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Critical Care

Architecture for a Broken Planet

Thu 25.04.2019 – Mon 09.09.2019, daily 10:00-19:00
Aerial photograph of an area with circular structural deepenings

Colectivo 720: Unidad de Vida Articulada Orfelinato, Uva de La Imaginacíon, Medellin, Columbia, 2015
© photograph: Sergio Gómez

A planet in crisis. The earth in intensive care. Man-made environmental and social catastrophes are threatening to render the planet uninhabitable. The situation is critical and, dominated by the interests of capital, architecture and urbanism are caught up in the crisis. The exhibition 'Critical Care' shows how architecture and urbanism can contribute to repairing the future and keeping the planet and its inhabitants alive.

The exhibition ‘Critical Care’ is an appeal for a new approach, for a caring architecture and urbanism. 21 current examples from Asia, Africa, Europe, the Caribbean, the USA and Latin America prove that architecture and urban development do not have to be subservient to the dictates of capital and the exploitation of resources and labour.

Several sitting children and young adults bent over plans
Kounkuey Design Initiative: Kibera Public Space Project, Nairobi, Kenya, since 2006
© Kounkuey Design Initiative, photograph: Jesús Porras
Multi-storey white apartment blocks with a crane and trees in the foreground
Lacaton & Vassal, Frédéric Druot and Christophe Hutin: Lacaton & Vassal, Frédéric Druot and Christophe Hutin: Transformation of 530 apartments, Cité du Grand Parc, Bordeaux, France, 2016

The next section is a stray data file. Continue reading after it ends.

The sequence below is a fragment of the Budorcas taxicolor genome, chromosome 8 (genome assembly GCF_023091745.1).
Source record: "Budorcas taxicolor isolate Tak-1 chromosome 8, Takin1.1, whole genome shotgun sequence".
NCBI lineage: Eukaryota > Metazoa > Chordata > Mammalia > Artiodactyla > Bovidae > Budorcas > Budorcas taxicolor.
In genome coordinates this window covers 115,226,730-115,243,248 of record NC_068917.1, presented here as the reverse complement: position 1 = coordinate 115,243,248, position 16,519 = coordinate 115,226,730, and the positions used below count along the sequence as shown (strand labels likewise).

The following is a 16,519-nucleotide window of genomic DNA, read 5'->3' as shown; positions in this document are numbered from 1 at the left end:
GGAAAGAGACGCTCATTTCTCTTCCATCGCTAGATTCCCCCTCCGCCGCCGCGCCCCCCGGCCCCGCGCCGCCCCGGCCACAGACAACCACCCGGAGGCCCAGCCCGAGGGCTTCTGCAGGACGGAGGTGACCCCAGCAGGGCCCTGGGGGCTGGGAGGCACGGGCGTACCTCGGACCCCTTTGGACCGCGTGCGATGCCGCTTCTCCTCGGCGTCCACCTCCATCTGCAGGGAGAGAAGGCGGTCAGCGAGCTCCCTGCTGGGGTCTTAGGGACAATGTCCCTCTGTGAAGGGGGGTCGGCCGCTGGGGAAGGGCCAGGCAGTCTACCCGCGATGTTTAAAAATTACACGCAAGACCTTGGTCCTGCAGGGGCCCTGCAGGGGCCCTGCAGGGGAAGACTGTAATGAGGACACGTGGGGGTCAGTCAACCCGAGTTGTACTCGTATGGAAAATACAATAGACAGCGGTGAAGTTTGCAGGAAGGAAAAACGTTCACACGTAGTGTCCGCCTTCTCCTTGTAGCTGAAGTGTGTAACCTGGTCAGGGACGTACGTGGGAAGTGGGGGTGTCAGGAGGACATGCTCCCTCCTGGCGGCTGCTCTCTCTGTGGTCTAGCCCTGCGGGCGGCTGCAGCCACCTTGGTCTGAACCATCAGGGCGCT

© photograph: Philippe Ruault
two one-storey mud houses with one door and one window each
Yasmeen Lari/Heritage Foundation of Pakistan: Sindh Flood Rehabilitation, Sindh Region, Pakistan, since 2010
© Heritage Foundation of Pakistan
Interior view of a hollowed out building with balconies, stairs and a tree
architecten de vylder vinck taillieu: PC Caritas, Melle, Belgium, 2016
© photograph: Filip Dujardin
A wooden terraced building in the middle of a hilly landscape
Xu Tiantian/DNA_Design and Architecture: Tofu Factory, Caizhai Village, Songyang, China, 2018
© photograph: Wang Ziling
Clay building with a circular base and small round openings
Emergency Architecture & Human Rights (EAHR): 100 classrooms for refugee children, Za’atari Village, Jordan, 2017
© photograph: Martina Bo Rubino
Swimming pool on a roof with bathing people and skyscrapers in the background
Paulo Mendes da Rocha and MMBB Architects: SESC 24 Maio, São Paulo, Brazil, 2017
© photograph: Ana Mello
Cover of a book
Angelika Fitz, Elke Krasny, Architekturzentrum Wien: Critical Care. Architecture and Urbanismus for a Broken Planet, The MIT Press
© photograph: Alexander Schuh

The relationships between economy, ecology and work are redefined in each of these projects. The instigators of this care are extraordinarily diverse groups of people: activists, lawyers, anthropologists, artists, but also city councils and companies, working together with architects and planners. Care is always concrete, the specific local conditions are the starting point, as the exhibition shows, including earthquake-proof and sustainable village development in China, flood protection through traditional low-carbon building techniques in Pakistan and Bangladesh, the diverse conversion of modernist buildings in Brazil and Europe, an ecological community land trust in Puerto Rico, the revitalisation of historical irrigation systems in Spain, new concepts for public spaces and mixed urban districts in Vienna, London and Nairobi. The exhibition ‘Critical Care’ shows how architecture and urbanism are helping to revive the planet. The repair of the future has begun.


Curators: Angelika Fitz, Elke Krasny

Exhibition architecture: the next ENTERprise

Exhibition graphics: Alexander Schuh


A book is being published by MIT Press to accompany the exhibition, ‘Critical Care. Architecture and Urbanism for a Broken Planet‘, containing all 21 case studies as well as 12 essays by international authors on the topics of work, economy and ecology in architecture; edited by Angelika Fitz, Elke Krasny and Architekturzentrum Wien.

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